Academics might not appreciate the first text proclaimed from sacred scripture this academic year:
“I prayed and understanding was given me.” (Wisdom 7:7)
The academic might say that if all you do is pray to get your understanding then you won’t get very far.
And they are quite right. God calls us as rational animals to engage and grapple with the realities of the universe he has made and to struggle to make sense of the beauty of creation. In academic study there will be much reading, much observation, and much thought done if we are to advance in understanding. We can’t rule out flashes of divine inspiration, but to expect instant understanding in response to prayer is naïve.
At the same time, prayer should not be divorced from seeking understanding. Prayer is the lifting up of the heart and mind to God; and God, we believe, is the source of all that is. He is the source of all meaning, all wisdom and all understanding. Only in the context of God do things ultimately make sense; and even though we can never comprehend him fully, we are called to participate in his divine life.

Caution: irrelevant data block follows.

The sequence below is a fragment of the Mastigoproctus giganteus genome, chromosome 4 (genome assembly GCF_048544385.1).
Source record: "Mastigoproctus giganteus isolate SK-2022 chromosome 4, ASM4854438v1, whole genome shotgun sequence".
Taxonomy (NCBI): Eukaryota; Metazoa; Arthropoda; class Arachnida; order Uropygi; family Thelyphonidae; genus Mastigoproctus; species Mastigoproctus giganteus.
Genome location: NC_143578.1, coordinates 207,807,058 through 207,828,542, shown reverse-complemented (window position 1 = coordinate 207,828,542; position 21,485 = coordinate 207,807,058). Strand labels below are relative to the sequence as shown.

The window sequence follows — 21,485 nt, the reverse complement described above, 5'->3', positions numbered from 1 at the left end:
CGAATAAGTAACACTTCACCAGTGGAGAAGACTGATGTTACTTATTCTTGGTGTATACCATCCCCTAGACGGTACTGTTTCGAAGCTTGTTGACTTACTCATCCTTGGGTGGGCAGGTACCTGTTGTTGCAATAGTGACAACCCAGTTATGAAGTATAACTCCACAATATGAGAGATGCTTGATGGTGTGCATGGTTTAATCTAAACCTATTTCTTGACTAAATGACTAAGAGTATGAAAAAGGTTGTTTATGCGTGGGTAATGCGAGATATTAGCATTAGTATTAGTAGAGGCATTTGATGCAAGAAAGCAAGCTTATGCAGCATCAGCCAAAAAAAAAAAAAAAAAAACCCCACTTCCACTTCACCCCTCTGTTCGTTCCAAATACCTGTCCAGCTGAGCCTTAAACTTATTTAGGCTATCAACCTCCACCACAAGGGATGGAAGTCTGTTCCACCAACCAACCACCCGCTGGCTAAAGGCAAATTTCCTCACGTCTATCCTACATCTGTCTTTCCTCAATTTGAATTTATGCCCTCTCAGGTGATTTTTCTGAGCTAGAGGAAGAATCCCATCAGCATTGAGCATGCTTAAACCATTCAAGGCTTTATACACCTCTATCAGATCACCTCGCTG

A Christian Student must both study and pray. Not as two unconnected activities: we study because we seek understanding of God and his creation; and we pray because we seek to be united to God who creates.
Much has been said to new students this past week about making the most of your opportunities for study and development afforded at Durham in your chosen area of study and beyond. This is good advice. But if the University experience is to be truly fulfilling, make the most too of opportunities for prayer, that your study and development may be set in the only context which ultimately matters.
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